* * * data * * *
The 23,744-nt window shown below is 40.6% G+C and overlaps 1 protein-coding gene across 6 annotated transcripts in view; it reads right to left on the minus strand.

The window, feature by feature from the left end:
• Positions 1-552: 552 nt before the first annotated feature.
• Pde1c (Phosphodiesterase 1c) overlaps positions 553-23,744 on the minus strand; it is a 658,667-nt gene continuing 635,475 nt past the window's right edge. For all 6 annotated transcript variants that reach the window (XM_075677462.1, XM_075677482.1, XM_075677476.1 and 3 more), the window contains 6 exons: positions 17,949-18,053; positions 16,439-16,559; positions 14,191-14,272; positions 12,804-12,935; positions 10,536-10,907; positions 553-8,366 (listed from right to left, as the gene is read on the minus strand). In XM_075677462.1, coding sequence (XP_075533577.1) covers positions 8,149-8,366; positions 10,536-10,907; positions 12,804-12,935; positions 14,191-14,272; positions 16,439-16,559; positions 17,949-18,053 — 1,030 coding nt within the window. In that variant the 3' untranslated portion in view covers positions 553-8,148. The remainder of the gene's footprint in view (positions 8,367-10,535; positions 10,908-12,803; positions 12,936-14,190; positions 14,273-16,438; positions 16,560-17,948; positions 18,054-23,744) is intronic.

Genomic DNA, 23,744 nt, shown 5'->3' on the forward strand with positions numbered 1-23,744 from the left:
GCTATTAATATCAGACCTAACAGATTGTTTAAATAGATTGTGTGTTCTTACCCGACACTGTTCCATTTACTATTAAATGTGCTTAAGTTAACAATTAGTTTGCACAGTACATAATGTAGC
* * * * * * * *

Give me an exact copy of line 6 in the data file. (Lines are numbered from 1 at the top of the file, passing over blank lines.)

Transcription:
GCTATTAATATCAGACCTAACAGATTGTTTAAATAGATTGTGTGTTCTTACCCGACACTGTTCCATTTACTATTAAATGTGCTTAAGTTAACAATTAGTTTGCACAGTACATAATGTAGC